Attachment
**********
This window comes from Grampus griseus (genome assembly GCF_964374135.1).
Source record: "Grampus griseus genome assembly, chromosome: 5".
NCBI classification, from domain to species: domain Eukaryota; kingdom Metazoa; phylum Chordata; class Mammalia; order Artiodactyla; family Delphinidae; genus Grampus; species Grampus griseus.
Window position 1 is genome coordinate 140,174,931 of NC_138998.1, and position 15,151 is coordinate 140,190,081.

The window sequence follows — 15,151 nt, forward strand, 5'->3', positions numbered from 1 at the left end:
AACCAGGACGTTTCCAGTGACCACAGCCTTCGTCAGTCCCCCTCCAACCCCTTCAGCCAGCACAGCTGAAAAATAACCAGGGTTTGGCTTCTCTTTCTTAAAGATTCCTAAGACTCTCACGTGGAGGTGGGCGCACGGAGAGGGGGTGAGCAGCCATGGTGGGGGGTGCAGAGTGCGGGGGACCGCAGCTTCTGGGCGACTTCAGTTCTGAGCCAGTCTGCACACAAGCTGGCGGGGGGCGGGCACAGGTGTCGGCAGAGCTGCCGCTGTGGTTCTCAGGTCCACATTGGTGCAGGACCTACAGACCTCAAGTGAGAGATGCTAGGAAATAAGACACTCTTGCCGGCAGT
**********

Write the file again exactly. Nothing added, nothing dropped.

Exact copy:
This window comes from Grampus griseus (genome assembly GCF_964374135.1).
Source record: "Grampus griseus genome assembly, chromosome: 5".
NCBI classification, from domain to species: domain Eukaryota; kingdom Metazoa; phylum Chordata; class Mammalia; order Artiodactyla; family Delphinidae; genus Grampus; species Grampus griseus.
Window position 1 is genome coordinate 140,174,931 of NC_138998.1, and position 15,151 is coordinate 140,190,081.

The window sequence follows — 15,151 nt, forward strand, 5'->3', positions numbered from 1 at the left end:
AACCAGGACGTTTCCAGTGACCACAGCCTTCGTCAGTCCCCCTCCAACCCCTTCAGCCAGCACAGCTGAAAAATAACCAGGGTTTGGCTTCTCTTTCTTAAAGATTCCTAAGACTCTCACGTGGAGGTGGGCGCACGGAGAGGGGGTGAGCAGCCATGGTGGGGGGTGCAGAGTGCGGGGGACCGCAGCTTCTGGGCGACTTCAGTTCTGAGCCAGTCTGCACACAAGCTGGCGGGGGGCGGGCACAGGTGTCGGCAGAGCTGCCGCTGTGGTTCTCAGGTCCACATTGGTGCAGGACCTACAGACCTCAAGTGAGAGATGCTAGGAAATAAGACACTCTTGCCGGCAGT